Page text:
Letter | Published:

Association of moral values with vaccine hesitancy

Nature Human Behaviourvolume 1pages873880 (2017) | Download Citation

Abstract

Clusters of unvaccinated children are particularly susceptible to outbreaks of vaccine-preventable disease1,2. Existing messaging interventions demonstrate short-term success, but some may backfire and worsen vaccine hesitancy3. Values-based messages appeal to core morality, which influences the attitudes individuals then have on topics like vaccination4,5,6,7. We must understand how underlying morals, not just attitudes, differ by hesitancy type to develop interventions that work with individual values. Here, we show in two correlational studies that harm and fairness foundations are not significantly associated with vaccine hesitancy, but purity and liberty foundations are. We found that medium-hesitancy parents were twice as likely as low-hesitancy parents to highly emphasize purity (adjusted odds ratio: 2.08; 95% confidence interval: 1.27–3.40). High-hesitancy respondents were twice as likely to strongly emphasize purity (adjusted odds ratio: 2.15; 95% confidence interval: 1.39–3.31) and liberty (adjusted odds ratio: 2.19; 95% confidence interval: 1.50–3.21). Our results demonstrate that endorsement of harm and fairness—ideas often emphasized in traditional vaccine-focused messages—are not predictive of vaccine hesitancy. This, combined with significant associations of purity and liberty with hesitancy, indicates a need for inclusion of broader themes in vaccine discussions. These findings have the potential for application to other health decisions and communications as well.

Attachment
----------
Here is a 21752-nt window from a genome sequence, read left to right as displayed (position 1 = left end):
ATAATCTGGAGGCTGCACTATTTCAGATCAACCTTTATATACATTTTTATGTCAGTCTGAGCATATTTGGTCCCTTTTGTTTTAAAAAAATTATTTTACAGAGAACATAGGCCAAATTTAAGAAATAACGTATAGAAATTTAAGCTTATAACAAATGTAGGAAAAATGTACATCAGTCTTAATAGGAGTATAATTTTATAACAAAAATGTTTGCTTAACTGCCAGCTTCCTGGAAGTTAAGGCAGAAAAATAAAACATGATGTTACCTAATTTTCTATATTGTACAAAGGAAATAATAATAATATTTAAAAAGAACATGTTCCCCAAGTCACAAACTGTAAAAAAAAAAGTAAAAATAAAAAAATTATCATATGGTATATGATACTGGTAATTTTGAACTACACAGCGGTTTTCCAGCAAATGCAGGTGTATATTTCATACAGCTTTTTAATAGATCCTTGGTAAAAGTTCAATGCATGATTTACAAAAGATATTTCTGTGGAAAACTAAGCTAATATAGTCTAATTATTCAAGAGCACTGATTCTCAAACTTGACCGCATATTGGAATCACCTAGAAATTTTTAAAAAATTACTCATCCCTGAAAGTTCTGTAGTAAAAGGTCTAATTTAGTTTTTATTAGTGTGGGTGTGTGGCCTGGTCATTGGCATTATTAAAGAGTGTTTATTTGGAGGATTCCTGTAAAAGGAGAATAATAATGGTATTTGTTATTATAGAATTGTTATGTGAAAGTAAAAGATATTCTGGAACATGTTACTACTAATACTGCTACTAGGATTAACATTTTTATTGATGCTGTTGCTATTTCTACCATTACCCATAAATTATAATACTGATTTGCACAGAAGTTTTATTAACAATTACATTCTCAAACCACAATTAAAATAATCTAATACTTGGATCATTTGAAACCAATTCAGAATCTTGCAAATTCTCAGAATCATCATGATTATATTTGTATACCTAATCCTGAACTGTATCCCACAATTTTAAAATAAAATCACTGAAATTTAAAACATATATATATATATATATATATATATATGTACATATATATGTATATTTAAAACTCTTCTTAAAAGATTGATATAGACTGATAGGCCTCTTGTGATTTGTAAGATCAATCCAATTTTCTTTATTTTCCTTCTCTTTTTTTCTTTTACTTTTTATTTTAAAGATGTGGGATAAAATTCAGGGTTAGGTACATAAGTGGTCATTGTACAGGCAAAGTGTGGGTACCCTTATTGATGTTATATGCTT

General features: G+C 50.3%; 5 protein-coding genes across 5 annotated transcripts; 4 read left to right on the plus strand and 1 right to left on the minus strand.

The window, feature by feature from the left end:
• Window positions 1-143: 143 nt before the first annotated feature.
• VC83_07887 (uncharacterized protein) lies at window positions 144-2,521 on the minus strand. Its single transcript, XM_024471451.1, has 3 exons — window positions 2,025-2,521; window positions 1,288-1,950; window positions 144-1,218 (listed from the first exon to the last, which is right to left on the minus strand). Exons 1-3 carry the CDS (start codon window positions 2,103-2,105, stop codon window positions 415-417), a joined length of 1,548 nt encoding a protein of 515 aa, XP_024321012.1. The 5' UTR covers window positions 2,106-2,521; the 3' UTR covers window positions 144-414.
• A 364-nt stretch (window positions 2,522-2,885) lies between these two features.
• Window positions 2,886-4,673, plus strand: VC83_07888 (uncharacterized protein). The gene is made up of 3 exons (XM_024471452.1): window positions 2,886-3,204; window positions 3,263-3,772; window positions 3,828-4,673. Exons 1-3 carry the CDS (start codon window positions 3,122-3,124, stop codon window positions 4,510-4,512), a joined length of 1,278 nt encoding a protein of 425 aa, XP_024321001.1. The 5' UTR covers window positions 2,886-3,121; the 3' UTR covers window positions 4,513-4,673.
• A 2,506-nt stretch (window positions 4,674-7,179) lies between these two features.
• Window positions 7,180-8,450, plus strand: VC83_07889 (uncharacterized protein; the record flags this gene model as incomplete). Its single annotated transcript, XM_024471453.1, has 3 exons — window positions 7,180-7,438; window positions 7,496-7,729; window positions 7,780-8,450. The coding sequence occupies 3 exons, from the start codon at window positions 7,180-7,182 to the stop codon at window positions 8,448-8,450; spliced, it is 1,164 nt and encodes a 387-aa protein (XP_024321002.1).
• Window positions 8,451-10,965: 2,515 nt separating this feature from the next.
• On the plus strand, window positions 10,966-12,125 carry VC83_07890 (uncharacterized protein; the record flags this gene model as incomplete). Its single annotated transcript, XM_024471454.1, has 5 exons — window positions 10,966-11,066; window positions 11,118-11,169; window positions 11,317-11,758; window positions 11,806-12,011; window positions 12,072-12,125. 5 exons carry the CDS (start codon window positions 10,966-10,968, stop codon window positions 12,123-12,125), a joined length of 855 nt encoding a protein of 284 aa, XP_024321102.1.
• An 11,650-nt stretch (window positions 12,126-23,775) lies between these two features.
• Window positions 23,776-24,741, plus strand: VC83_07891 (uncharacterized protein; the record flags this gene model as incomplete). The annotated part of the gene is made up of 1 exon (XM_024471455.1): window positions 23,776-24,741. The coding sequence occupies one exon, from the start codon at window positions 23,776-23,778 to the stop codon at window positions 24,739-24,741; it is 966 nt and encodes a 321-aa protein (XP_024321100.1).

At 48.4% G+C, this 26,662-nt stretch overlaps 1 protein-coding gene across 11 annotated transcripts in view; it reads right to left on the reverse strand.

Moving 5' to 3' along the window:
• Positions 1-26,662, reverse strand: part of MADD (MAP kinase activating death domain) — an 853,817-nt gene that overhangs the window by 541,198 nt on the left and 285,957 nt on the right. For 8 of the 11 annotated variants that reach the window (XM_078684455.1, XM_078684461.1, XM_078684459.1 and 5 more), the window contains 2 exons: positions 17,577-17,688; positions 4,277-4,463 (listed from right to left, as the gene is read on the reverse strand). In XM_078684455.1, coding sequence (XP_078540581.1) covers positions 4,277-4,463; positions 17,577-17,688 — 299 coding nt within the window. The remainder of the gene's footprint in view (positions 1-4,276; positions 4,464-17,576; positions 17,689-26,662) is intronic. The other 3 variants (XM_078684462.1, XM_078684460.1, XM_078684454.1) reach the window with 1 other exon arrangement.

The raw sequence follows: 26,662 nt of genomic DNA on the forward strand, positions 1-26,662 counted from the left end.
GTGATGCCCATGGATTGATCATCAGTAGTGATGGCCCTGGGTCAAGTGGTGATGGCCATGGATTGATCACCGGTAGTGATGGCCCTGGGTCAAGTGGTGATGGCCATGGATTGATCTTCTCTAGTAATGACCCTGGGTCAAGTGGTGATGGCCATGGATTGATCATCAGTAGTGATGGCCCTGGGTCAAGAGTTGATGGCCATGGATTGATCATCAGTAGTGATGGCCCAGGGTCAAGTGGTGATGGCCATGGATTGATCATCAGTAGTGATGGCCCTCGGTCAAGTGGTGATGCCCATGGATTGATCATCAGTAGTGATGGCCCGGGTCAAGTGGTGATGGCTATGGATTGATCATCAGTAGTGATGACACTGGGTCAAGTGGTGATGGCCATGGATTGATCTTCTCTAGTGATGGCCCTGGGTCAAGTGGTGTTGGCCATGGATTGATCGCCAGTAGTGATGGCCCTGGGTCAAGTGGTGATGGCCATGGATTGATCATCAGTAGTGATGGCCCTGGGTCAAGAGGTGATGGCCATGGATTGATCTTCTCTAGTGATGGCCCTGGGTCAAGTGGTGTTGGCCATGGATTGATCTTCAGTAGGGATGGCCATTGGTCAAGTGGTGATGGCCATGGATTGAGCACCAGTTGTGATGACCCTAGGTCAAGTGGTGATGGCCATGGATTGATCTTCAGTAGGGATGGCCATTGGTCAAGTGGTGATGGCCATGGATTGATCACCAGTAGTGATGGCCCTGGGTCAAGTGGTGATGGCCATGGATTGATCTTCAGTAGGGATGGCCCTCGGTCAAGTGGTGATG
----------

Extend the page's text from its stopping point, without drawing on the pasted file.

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Acknowledgements

No external funding source support was used for this work. No funders had any role in study design, data collection and analysis, decision to publish or preparation of the manuscript.

Author information

Affiliations

  1. Department of Epidemiology, Rollins School of Public Health, Emory University, Atlanta, GA, USA

    • Avnika B. Amin
    • , Robert A. Bednarczyk
    •  & Saad B. Omer
  2. Hubert Department of Global Health, Rollins School of Public Health, Emory University, Atlanta, GA, USA

    • Robert A. Bednarczyk
    •  & Saad B. Omer
  3. Department of Psychology, College of Arts and Sciences, Loyola University Chicago, Chicago, IL, USA

    • Cara E. Ray
    •  & Jeffrey R. Huntsinger
  4. Department of Psychology, College of Health and Behavioral Studies, James Madison University, Harrisonburg, VA, USA

    • Kala J. Melchiori
  5. Department of Management, Eccles School of Business, University of Utah, Salt Lake City, UT, USA

    • Jesse Graham
  6. Emory Vaccine Center, Atlanta, GA, USA

    • Saad B. Omer
  7. Department of Pediatrics, School of Medicine, Emory University, Atlanta, GA, USA

    • Saad B. Omer

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Contributions

S.B.O. and R.A.B. developed and designed study 1. A.B.A. collected and analysed the data for study 1. A.B.A. interpreted the data from study 1 with input from S.B.O. and R.A.B. J.R.H. developed the initial idea for study 2. C.E.R. and K.J.M. designed study 2 and collected and analysed the associated data. C.E.R., K.J.M. and J.R.H. interpreted the data from study 2. A.B.A. drafted the paper and most of the supplementary materials, with pertinent sections from study 2 drafted by C.E.R. and J.R.H. S.B.O., R.A.B., C.E.R., K.J.M., J.G. and J.R.H. provided critical revision of the paper.

Competing interests

The authors declare no competing interests.

Corresponding author

Correspondence to Avnika B. Amin.

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    Supplementary Figures 1–2, Supplementary Tables 1–13

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DOI

https://doi.org/10.1038/s41562-017-0256-5

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